Poly Prep students demand changes to combat racism
A video depicting two female Poly Prep Country Day School students making animal noises and jumping around in blackface went viral over the weekend, putting a spotlight on race relations inside the elite private school in Dyker Heights.
The New York Daily News, which broke the story of the video, reported that the two students depicted in the video have left Poly Prep as a result of the controversy.
But it’s not clear if their departure will cool racial tensions at the school at 9216 Seventh Ave.
Leaders of Emoja, a black affinity student organization at Poly Prep, charged that the video was just the latest example of a long history of racial insensitivity at the school and wrote an impassioned letter to Head of School Audrius Barzdukas demanding that he address not just the video, but also the struggles faced by students of color.
Emoja leaders Jeovanna deShong-Connor and Talisha Ward, both Poly Prep seniors, organized a student sit-in at the school on Jan. 18, the last day of classes before the Dr. Martin Luther King holiday weekend.
“This is not an isolated incident,” the students wrote in their letter, which was published by Polygon, the school newspaper.
The Emoja leaders wrote that “not one year has gone by without an event rooted in racial intolerance and prejudice” and that students of color “feel uncomfortable in our own halls, in our own classes, and on our own campus with our so-called peers.”
Poly Prep officials pledged to work with students to bring positive changes to the school.
“We embrace our students’ desire for positive change and support their thoughtfulness in delivering their messages, constructive dissent, strong actions, and civil disobedience in pursuit of a higher good. Our entire school administration and faculty are committed to working with them and will continue our school’s dialogue to bring positive change to our community,” a statement posted on the school’s Facebook page read.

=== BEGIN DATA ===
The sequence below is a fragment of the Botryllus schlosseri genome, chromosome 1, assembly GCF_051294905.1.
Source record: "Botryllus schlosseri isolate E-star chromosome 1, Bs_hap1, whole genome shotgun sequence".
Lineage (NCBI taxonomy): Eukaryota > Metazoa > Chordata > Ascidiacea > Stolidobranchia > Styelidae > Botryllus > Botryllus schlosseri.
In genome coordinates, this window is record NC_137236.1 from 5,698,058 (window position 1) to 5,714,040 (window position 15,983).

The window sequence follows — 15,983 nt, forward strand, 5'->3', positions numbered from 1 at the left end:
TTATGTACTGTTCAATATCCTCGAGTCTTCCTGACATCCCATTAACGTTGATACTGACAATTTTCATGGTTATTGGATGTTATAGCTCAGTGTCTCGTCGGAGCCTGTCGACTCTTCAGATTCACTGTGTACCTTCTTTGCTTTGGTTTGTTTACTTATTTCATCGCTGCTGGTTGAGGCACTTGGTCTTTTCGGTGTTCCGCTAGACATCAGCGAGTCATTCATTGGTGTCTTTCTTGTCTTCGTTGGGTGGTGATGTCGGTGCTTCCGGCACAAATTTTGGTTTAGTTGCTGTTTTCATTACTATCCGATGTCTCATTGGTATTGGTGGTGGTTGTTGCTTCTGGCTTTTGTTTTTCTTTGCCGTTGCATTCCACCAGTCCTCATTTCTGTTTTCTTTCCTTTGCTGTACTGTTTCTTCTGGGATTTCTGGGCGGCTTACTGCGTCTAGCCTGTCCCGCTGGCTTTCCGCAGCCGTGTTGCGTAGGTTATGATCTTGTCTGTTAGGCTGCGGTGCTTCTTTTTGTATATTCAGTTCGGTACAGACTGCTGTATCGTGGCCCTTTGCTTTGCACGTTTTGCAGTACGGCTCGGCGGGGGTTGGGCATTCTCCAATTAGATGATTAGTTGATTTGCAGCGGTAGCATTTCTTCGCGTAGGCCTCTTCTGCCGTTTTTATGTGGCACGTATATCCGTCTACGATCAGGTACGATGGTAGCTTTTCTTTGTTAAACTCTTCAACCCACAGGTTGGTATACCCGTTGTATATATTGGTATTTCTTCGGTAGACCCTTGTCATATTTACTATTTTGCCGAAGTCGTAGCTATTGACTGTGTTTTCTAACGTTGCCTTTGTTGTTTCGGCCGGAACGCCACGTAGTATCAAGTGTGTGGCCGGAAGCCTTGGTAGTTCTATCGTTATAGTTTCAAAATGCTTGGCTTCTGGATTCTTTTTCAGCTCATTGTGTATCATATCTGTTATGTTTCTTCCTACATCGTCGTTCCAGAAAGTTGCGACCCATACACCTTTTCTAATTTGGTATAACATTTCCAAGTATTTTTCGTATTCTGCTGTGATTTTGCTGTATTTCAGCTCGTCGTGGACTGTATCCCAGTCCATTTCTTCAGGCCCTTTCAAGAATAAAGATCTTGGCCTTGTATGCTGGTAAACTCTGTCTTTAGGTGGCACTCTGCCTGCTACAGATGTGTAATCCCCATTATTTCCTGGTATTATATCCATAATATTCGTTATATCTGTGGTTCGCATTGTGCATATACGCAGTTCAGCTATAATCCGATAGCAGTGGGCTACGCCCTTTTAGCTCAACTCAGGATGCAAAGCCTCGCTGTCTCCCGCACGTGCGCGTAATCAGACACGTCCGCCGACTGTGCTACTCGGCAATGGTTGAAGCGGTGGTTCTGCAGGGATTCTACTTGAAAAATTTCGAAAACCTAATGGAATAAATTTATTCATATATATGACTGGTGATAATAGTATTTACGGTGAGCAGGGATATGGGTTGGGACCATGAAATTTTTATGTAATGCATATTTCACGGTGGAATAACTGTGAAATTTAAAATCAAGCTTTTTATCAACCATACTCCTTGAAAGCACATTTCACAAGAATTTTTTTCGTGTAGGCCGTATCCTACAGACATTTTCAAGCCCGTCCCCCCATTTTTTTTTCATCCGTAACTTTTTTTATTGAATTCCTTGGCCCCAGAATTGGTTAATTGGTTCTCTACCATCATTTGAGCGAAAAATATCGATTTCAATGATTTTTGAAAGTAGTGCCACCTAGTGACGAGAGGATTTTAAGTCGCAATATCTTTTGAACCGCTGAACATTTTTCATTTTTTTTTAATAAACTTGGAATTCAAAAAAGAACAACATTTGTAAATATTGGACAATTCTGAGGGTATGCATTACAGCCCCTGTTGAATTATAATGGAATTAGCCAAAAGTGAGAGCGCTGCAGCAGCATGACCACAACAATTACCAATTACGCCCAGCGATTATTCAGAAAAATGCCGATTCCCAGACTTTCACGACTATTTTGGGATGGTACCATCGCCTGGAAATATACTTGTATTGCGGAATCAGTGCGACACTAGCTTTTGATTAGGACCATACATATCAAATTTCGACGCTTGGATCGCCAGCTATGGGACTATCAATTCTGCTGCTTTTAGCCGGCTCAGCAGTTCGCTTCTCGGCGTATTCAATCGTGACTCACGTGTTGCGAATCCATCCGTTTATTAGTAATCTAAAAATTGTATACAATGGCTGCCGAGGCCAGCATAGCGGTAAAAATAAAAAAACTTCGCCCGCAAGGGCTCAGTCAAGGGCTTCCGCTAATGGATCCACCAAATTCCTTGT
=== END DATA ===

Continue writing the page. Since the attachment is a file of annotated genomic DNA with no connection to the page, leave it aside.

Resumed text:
The Emoja leaders demanded that Poly Prep take several steps to improve the school’s racial climate, including: instituting a course to teach students about empathy, amending the Poly Code of Conduct to include prohibiting racist acts and hiring more African-American teachers.
The explosive video, shot two years ago, depicts two 12-year-old girls in blackface prancing around a bedroom making animal gestures and noises. The girls were students in Poly Prep’s Middle School at the time. The video only recently surfaced when a student not in the video posted it on a student website on Jan. 11. The Daily News learned of the existence of the video and published an article about it on Nov. 19.
The girls in the video have not been publicly identified. Students charged that the girls in blackface were never disciplined for their actions. But Poly Prep officials defended the school’s response to the crisis.
“We do not tolerate racism or prejudice in our school or in our communities. We took immediate action as soon as we learned of a highly offensive video, taken years ago, being circulated on our campus,” officials said in a statement.
In the days after the controversy erupted, there were signs that the storm was having ramifications beyond the gates of the fenced-in private school.
Members of the group Fight Back Bay Ridge contacted the Brooklyn Eagle to voice their support for the student protesters.
“We hope that in addition to the obvious need to address a school culture in which this video would be permissible, the administration will also consider taking leadership on anti-racism training for their students, staff, parent body, and even the wider community,” Fight Back Bay Ridge leaders told the Eagle via email.
Poly Prep, which was founded in 1854 in Downtown Brooklyn, moved to its sprawling, leafy campus in Dyker Heights in 1916. One of the elite private schools in New York City, its alumni include former New York Knicks center Joakim Noah, the son of rock legend John Bon Jovi, the daughters of the Rev. Al Sharpton and U.S. Rep. Max Rose. Tuition is approximately $50,000 a year.
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